Here’s the secret to celebrating fall overseas
Can you imagine October without pumpkins? November without Thanksgiving? Fall without football? I never could… until I lived overseas.
It wasn’t until I lived outside of America that I realized how much of the Fall season is a cultural celebration. We take it for granted that everyone around us knows what a pumpkin spice latte is, or Halloween costumes, or fantasy football. That’s what it means to be American! Yet in many parts of the world, ‘pumpkin spice’ is a foreign language.
We lived in Spain for three years on military orders. Overall, it was a wonderful experience, and I loved Spanish culture. I wrote about the joys of living and traveling in Spain in my book, ‘Welcome to Rota.’ I expected that some of the holidays would be different. We knew the Spanish had unique Christmas traditions, and that it would be hard living so far from our families then. But I didn’t expect to be sentimental about… Autumn. I was surprised by the waves of homesickness that hit me every Fall.
“I was surprised by the waves of homesickness that hit me each Fall.” ~The Seasoned Spouse
The weather certainly didn’t help. I grew up on the East Coast, with leaves that change colors. September is when the nights turn chilly, the corn is harvested, and the kids go back to school. Local farms set up Corn Mazes and Haunted Hay Rides. My parents had an apple farm, so Fall meant picking apples, pressing cider, making applesauce and pies. It’s a season of warm drinks, flannel shirts, and football games.
But not in Spain. In Spain, there are palm trees and beaches. The kids don’t go back to school until September 15, because it is beach weather until then. There are no hay bales or corn harvests or haunted houses or football. And…there are no pumpkins. The Spanish knew that Americans have a weird interest in pumpkins, and they would try to offer me squash or gourds instead. It’s hard to explain what is so important about a large, round, bright orange pumpkin. But somehow, we Americans have a hard time getting through the Fall without pumpkins.
Nevertheless, we all made it through, with cans of pumpkin from the Commissary, tiny pumpkin crafts from MWR, and Trick-or-Treating in base housing. We even invited Spanish families to come onto base for Trick-or-Treating. They thought it was so cool to be part of an American holiday! The Spanish families really focused on the dark and gory side of the holiday, so they would come decked out in elaborate costumes, complete with creepy makeup and dripping blood. They told me that Halloween was a lot like Carnival (which is like Mardi Gras), but with candy instead of alcohol. I have to admit, they have a point.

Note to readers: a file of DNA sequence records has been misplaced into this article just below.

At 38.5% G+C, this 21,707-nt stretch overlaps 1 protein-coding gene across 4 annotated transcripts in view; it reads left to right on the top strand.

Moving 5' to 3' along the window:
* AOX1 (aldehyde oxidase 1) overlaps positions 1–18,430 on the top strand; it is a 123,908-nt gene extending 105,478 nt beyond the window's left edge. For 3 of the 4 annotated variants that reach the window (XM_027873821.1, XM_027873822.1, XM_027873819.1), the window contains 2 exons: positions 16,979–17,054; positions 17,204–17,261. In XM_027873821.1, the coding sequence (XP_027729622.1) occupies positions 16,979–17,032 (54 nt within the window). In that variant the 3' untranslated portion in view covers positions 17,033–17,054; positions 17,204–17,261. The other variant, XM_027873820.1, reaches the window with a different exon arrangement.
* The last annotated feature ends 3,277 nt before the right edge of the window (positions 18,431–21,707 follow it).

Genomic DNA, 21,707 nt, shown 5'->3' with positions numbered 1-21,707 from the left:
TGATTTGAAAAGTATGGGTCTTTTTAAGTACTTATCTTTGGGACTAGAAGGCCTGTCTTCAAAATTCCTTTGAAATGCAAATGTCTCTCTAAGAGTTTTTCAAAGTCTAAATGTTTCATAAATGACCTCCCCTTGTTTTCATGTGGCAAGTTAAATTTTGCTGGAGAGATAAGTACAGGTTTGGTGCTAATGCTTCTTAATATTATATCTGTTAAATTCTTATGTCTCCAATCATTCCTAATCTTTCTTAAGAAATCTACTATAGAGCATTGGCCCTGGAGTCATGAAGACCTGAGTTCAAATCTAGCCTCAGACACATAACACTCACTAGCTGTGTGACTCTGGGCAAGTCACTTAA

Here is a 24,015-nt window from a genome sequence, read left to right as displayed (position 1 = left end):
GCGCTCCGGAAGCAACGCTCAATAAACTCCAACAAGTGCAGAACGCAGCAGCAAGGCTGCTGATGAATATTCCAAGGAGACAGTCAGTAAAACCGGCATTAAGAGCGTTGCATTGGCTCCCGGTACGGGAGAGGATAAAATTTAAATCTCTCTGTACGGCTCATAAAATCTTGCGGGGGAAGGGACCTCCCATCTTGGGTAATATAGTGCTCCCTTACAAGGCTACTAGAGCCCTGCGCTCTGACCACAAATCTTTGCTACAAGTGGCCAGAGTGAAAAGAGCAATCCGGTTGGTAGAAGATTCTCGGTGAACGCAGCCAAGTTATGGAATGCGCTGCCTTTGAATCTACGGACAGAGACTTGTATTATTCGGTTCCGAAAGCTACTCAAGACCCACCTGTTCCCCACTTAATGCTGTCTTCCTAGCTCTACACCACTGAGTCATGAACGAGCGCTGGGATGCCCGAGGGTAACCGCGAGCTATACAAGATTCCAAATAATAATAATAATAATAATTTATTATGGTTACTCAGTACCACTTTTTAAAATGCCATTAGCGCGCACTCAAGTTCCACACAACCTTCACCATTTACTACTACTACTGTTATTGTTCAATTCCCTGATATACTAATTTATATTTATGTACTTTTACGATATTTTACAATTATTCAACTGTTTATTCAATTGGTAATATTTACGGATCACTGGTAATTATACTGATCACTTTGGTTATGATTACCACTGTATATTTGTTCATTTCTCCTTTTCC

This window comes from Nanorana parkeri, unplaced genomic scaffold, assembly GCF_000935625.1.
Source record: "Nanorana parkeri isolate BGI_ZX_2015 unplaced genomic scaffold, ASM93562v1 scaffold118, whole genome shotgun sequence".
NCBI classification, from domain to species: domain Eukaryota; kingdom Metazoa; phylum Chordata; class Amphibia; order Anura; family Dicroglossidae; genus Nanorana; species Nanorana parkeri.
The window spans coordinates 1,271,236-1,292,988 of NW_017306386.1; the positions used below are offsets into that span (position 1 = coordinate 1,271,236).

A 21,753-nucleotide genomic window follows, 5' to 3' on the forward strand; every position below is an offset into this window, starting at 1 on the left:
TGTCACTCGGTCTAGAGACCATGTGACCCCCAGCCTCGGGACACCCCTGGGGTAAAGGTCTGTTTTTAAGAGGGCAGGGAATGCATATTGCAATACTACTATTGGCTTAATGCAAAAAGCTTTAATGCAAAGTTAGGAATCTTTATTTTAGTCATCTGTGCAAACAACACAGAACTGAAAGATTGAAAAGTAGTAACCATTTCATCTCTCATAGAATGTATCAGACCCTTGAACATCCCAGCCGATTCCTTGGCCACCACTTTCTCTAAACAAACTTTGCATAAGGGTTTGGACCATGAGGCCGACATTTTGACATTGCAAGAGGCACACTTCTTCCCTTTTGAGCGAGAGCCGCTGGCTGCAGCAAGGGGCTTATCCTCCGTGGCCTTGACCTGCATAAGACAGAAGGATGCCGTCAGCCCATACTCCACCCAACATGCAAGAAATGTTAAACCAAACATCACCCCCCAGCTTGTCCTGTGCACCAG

“When you live overseas, you have a choice how you celebrate the holidays… as an American, or as a local.” ~The Seasoned Spouse
When you live overseas, you always have a choice in how you celebrate the holidays. You can either try your darndest to celebrate the American holiday in full American tradition. Or you can adapt and embrace your local country. Yes, you can order almost any holiday supply online. You can stock up on canned pumpkin and cranberries from the Commissary, starting months in advance. You can have family in the States mail you pumpkin spice Oreos and limited edition M&M’s. You can watch your favorite movies on AFN (American Forces Network) television, and gather American friends for all the traditional celebrations. There is nothing wrong with that. Sometimes, you need a little dose of America overseas.
But you can also do so much more. Instead of bemoaning the lack of pumpkin patches and hay rides for your little ones, look around at what the local culture is doing. In Spain, autumn was a continuous string of celebrations. They didn’t have pumpkins, but they were amazing nevertheless. Our local town had a huge festival for the patroness, Our Lady of the Holy Rosary. There were parades of decorated horses, with music and dancing in the streets. The following week, there was a Medieval craft fair. The kids ate roasted turkey legs, watched a magic show, and made their own little pottery jars. A few weeks later, the neighboring town had a wine and sherry festival with flamenco shows. Then there was a food festival honoring local fish. Columbus Day is a national holiday in Spain (since that is where he sailed from), so there is a huge military parade in Madrid. The Spanish don’t celebrate Veteran’s Day or Thanksgiving in November, but they do have the day off for All Saints’ Day. Bakeries make special treats, and families pack picnics to take to the graveyards.
Once I got my head out of my pumpkin-spice daydreams, I realized that there were plenty of fun fall events all around me. I started to experience what it really meant to live overseas in Autumn. No, there weren’t many pumpkins or cranberries. But there was a lot more. There was history, tradition, art, culture, music, dancing, food, and a lot of fun! I made some wonderful friends who shared their Spanish traditions with me. And I enjoyed sharing Halloween and Thanksgiving with them. It wasn’t the same. It wasn’t always better. But those experiences of Fall overseas were unique. Years later, I can smile at them, and savor them more fondly than a pumpkin spice latte.